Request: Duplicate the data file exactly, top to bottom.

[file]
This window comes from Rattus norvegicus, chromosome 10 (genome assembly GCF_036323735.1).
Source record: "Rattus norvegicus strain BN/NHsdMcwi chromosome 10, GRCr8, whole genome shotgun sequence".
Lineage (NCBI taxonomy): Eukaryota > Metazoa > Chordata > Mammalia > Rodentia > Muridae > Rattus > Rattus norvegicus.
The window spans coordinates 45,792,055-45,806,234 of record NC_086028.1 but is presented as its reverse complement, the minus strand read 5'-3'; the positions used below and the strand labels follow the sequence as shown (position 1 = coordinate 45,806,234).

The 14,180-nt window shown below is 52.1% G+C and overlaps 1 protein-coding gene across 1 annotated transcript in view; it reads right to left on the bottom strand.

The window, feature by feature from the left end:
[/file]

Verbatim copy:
This window comes from Rattus norvegicus, chromosome 10 (genome assembly GCF_036323735.1).
Source record: "Rattus norvegicus strain BN/NHsdMcwi chromosome 10, GRCr8, whole genome shotgun sequence".
Lineage (NCBI taxonomy): Eukaryota > Metazoa > Chordata > Mammalia > Rodentia > Muridae > Rattus > Rattus norvegicus.
The window spans coordinates 45,792,055-45,806,234 of record NC_086028.1 but is presented as its reverse complement, the minus strand read 5'-3'; the positions used below and the strand labels follow the sequence as shown (position 1 = coordinate 45,806,234).

The 14,180-nt window shown below is 52.1% G+C and overlaps 1 protein-coding gene across 1 annotated transcript in view; it reads right to left on the bottom strand.

The window, feature by feature from the left end: